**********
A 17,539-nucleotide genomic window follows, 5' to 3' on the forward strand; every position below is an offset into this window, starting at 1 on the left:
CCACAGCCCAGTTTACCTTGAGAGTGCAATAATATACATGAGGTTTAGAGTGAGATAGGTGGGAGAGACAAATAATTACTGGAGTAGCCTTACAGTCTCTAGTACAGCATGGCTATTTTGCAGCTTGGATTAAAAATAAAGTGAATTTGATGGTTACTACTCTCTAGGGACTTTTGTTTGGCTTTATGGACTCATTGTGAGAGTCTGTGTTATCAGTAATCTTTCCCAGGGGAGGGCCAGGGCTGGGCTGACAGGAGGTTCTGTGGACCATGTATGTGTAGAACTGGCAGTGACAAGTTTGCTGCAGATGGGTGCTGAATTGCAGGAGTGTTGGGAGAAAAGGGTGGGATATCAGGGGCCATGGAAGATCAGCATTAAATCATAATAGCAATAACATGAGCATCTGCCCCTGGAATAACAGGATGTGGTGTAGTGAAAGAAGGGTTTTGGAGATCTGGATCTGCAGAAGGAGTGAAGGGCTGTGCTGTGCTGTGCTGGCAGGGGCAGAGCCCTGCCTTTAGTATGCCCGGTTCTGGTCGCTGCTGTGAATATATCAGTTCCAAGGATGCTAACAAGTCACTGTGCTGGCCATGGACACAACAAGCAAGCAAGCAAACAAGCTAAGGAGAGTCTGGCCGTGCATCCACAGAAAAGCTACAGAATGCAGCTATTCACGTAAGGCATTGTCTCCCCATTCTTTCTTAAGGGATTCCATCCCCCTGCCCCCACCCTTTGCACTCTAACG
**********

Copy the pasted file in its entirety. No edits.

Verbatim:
A 17,539-nucleotide genomic window follows, 5' to 3' on the forward strand; every position below is an offset into this window, starting at 1 on the left:
CCACAGCCCAGTTTACCTTGAGAGTGCAATAATATACATGAGGTTTAGAGTGAGATAGGTGGGAGAGACAAATAATTACTGGAGTAGCCTTACAGTCTCTAGTACAGCATGGCTATTTTGCAGCTTGGATTAAAAATAAAGTGAATTTGATGGTTACTACTCTCTAGGGACTTTTGTTTGGCTTTATGGACTCATTGTGAGAGTCTGTGTTATCAGTAATCTTTCCCAGGGGAGGGCCAGGGCTGGGCTGACAGGAGGTTCTGTGGACCATGTATGTGTAGAACTGGCAGTGACAAGTTTGCTGCAGATGGGTGCTGAATTGCAGGAGTGTTGGGAGAAAAGGGTGGGATATCAGGGGCCATGGAAGATCAGCATTAAATCATAATAGCAATAACATGAGCATCTGCCCCTGGAATAACAGGATGTGGTGTAGTGAAAGAAGGGTTTTGGAGATCTGGATCTGCAGAAGGAGTGAAGGGCTGTGCTGTGCTGTGCTGGCAGGGGCAGAGCCCTGCCTTTAGTATGCCCGGTTCTGGTCGCTGCTGTGAATATATCAGTTCCAAGGATGCTAACAAGTCACTGTGCTGGCCATGGACACAACAAGCAAGCAAGCAAACAAGCTAAGGAGAGTCTGGCCGTGCATCCACAGAAAAGCTACAGAATGCAGCTATTCACGTAAGGCATTGTCTCCCCATTCTTTCTTAAGGGATTCCATCCCCCTGCCCCCACCCTTTGCACTCTAACG